The Royal Australian Mint opened on 22 February 1965, almost one year ahead of decimal currency changeover and issued its first circulating coinage for 'Changeover-Day' on 14 February 1966.
In 1966, the mint struck its first decimal proof set of six circulating decimal coins. Issued in a blue case, the mintage was 18,110, the set sold to collectors at the issue price of $12.50.
Apart from the years 1967 and 1968, the mint has issued Proof Sets annually, a program that continues to this day. Each new release is met with a great sense of anticipation and excitement.
And while there might be an assumption amongst today's collectors that the Melbourne Mint issued proof sets of our Commonwealth coinage on an annual basis. That could not be further from the truth.
The Melbourne Mint in William Street was opened in 1872 as a branch of the Royall Mint London to strike Australia's gold sovereigns and half sovereigns. The mint diversified its coining repertoire in 1916 when it was commissioned by Treasury to strike Australia's Commonwealth silver coinage.
A further diversification occurred in 1919, when the mint began striking the nation's copper penny and halfpenny.
The first Proof Set of Australia's circulating coinage was not issued until 1934. The Melbourne Mint was a servant of Treasury issuing circulating currency for the population. The notion of striking proof coins and selling them to collectors for a premium over face value was not high on their agenda.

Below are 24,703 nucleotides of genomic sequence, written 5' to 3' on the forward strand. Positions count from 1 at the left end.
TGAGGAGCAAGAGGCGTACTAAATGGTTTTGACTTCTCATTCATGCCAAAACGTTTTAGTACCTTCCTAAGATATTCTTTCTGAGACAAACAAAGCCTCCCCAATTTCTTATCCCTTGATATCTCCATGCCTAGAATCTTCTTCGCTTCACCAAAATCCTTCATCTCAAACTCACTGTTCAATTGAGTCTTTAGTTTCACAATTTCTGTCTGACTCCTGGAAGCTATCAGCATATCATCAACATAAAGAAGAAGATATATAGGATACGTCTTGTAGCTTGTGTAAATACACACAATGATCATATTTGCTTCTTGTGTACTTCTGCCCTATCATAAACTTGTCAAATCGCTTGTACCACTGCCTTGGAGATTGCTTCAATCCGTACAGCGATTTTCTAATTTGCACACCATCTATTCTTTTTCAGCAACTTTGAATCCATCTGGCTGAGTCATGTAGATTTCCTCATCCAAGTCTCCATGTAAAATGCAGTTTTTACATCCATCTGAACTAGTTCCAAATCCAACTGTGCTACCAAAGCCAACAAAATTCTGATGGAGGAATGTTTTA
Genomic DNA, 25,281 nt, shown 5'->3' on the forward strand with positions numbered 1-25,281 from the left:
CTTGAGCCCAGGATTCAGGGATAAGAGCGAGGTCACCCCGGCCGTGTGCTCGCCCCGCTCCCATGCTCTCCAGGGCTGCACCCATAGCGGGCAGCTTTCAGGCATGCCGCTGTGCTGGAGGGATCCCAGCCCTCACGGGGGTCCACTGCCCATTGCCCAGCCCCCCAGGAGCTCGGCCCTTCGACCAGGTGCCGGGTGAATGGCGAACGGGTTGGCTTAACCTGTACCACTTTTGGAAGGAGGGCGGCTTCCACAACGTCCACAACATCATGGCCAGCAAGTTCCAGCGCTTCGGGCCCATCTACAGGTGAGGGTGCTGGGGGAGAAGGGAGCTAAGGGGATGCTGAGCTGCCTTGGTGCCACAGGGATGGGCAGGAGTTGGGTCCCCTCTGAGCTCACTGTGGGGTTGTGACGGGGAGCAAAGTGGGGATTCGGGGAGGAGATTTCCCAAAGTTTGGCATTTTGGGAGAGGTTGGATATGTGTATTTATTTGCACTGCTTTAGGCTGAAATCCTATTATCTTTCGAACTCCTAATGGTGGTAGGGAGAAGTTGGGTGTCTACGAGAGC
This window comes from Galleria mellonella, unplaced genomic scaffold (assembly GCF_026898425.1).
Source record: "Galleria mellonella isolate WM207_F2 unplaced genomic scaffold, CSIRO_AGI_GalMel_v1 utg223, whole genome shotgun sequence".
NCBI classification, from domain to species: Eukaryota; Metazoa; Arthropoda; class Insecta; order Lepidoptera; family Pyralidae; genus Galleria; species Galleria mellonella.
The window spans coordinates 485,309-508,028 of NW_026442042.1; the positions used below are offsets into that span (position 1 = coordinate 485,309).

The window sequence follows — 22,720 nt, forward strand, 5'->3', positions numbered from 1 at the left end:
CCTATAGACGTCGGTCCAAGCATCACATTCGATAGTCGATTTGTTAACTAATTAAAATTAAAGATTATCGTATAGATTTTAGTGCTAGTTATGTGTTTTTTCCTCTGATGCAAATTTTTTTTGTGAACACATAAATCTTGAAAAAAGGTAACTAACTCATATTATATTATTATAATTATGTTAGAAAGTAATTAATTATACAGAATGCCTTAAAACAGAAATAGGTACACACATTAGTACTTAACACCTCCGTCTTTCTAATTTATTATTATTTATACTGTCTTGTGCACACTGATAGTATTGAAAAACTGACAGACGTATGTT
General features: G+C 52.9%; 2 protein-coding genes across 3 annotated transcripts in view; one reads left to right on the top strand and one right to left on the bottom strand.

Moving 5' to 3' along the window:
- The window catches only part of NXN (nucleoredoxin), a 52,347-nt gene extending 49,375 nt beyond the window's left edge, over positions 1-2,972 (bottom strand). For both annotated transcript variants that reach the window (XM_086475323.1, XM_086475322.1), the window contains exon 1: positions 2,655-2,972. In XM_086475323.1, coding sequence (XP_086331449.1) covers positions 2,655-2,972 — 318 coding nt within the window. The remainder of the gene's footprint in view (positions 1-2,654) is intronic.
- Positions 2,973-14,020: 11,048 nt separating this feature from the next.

The reality was the 1934 Proof Set only came about because of the involvement of New Zealand numismatist, Henry George Williams who guaranteed sales of the entire mintage of fifty sets.
There was a four year gap before the Melbourne Mint issued a further Proof Set of our circulating currency for collectors, 1938. Seventeen years elapsed before the next set in 1955.
The 1934 Proof Set was comprised of six coins, struck to proof quality, the florin, shilling, sixpence and threepence and the penny and halfpenny, each coin depicting the monarch George V on the obverse. Williams sold the six-coin proof set for 6/- 6d, almost double its face value.
Natural attrition has taken its toll on the original mintage. While at least ten sets have been offered at auction over the last fifty years, today's auction houses no longer offer complete sets, but sell them off as single coins.
Complete and original sets are now of the highest rarity.
We would expect to sight a complete 1934 Proof Set on the open market every six to seven years. As the number of complete sets have been drastically reduced, the waiting time might even stretch to a decade.
Of note, we last sold a 6-coin 1934 Proof Set in 2011! And this set has been held in the one collection since 1996.